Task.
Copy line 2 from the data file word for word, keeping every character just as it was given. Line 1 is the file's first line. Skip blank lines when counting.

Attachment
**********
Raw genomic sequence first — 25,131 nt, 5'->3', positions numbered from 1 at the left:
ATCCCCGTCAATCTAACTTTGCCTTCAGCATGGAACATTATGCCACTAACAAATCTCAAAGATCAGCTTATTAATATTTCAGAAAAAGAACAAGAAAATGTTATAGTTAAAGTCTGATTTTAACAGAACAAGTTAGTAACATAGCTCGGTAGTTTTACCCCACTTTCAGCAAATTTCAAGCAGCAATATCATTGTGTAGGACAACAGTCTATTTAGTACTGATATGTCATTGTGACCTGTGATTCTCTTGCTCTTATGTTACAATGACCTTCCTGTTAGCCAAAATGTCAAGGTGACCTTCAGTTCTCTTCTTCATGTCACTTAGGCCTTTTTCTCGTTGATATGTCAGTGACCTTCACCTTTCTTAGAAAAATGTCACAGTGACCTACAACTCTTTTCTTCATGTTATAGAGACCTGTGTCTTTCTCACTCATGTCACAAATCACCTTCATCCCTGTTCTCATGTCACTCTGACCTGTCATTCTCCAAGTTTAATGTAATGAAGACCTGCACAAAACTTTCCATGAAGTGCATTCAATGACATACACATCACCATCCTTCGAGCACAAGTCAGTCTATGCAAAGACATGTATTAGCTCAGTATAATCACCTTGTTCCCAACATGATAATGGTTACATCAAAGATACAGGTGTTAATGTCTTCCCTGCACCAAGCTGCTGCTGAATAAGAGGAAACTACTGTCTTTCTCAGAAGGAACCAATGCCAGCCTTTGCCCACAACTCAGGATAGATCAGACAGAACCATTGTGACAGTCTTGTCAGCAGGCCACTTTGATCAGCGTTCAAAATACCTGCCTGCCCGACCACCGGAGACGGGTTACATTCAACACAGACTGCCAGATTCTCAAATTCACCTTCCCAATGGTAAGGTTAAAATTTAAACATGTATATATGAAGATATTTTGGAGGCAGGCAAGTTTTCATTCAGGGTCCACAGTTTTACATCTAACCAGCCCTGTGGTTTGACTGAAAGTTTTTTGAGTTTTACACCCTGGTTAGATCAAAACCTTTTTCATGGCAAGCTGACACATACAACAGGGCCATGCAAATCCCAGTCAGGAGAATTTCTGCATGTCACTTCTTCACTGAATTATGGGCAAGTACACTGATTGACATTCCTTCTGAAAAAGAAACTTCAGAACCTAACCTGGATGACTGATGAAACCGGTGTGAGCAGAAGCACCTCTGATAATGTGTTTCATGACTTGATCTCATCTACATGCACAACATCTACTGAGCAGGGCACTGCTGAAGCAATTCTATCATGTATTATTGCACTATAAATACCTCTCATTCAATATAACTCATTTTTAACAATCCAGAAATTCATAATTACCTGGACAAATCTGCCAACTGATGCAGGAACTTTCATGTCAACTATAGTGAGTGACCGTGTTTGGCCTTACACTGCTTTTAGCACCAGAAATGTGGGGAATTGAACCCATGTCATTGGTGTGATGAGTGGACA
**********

ATCCCCGTCAATCTAACTTTGCCTTCAGCATGGAACATTATGCCACTAACAAATCTCAAAGATCAGCTTATTAATATTTCAGAAAAAGAACAAGAAAATGTTATAGTTAAAGTCTGATTTTAACAGAACAAGTTAGTAACATAGCTCGGTAGTTTTACCCCACTTTCAGCAAATTTCAAGCAGCAATATCATTGTGTAGGACAACAGTCTATTTAGTACTGATATGTCATTGTGACCTGTGATTCTCTTGCTCTTATGTTACAATGACCTTCCTGTTAGCCAAAATGTCAAGGTGACCTTCAGTTCTCTTCTTCATGTCACTTAGGCCTTTTTCTCGTTGATATGTCAGTGACCTTCACCTTTCTTAGAAAAATGTCACAGTGACCTACAACTCTTTTCTTCATGTTATAGAGACCTGTGTCTTTCTCACTCATGTCACAAATCACCTTCATCCCTGTTCTCATGTCACTCTGACCTGTCATTCTCCAAGTTTAATGTAATGAAGACCTGCACAAAACTTTCCATGAAGTGCATTCAATGACATACACATCACCATCCTTCGAGCACAAGTCAGTCTATGCAAAGACATGTATTAGCTCAGTATAATCACCTTGTTCCCAACATGATAATGGTTACATCAAAGATACAGGTGTTAATGTCTTCCCTGCACCAAGCTGCTGCTGAATAAGAGGAAACTACTGTCTTTCTCAGAAGGAACCAATGCCAGCCTTTGCCCACAACTCAGGATAGATCAGACAGAACCATTGTGACAGTCTTGTCAGCAGGCCACTTTGATCAGCGTTCAAAATACCTGCCTGCCCGACCACCGGAGACGGGTTACATTCAACACAGACTGCCAGATTCTCAAATTCACCTTCCCAATGGTAAGGTTAAAATTTAAACATGTATATATGAAGATATTTTGGAGGCAGGCAAGTTTTCATTCAGGGTCCACAGTTTTACATCTAACCAGCCCTGTGGTTTGACTGAAAGTTTTTTGAGTTTTACACCCTGGTTAGATCAAAACCTTTTTCATGGCAAGCTGACACATACAACAGGGCCATGCAAATCCCAGTCAGGAGAATTTCTGCATGTCACTTCTTCACTGAATTATGGGCAAGTACACTGATTGACATTCCTTCTGAAAAAGAAACTTCAGAACCTAACCTGGATGACTGATGAAACCGGTGTGAGCAGAAGCACCTCTGATAATGTGTTTCATGACTTGATCTCATCTACATGCACAACATCTACTGAGCAGGGCACTGCTGAAGCAATTCTATCATGTATTATTGCACTATAAATACCTCTCATTCAATATAACTCATTTTTAACAATCCAGAAATTCATAATTACCTGGACAAATCTGCCAACTGATGCAGGAACTTTCATGTCAACTATAGTGAGTGACCGTGTTTGGCCTTACACTGCTTTTAGCACCAGAAATGTGGGGAATTGAACCCATGTCATTGGTGTGATGAGTGGACA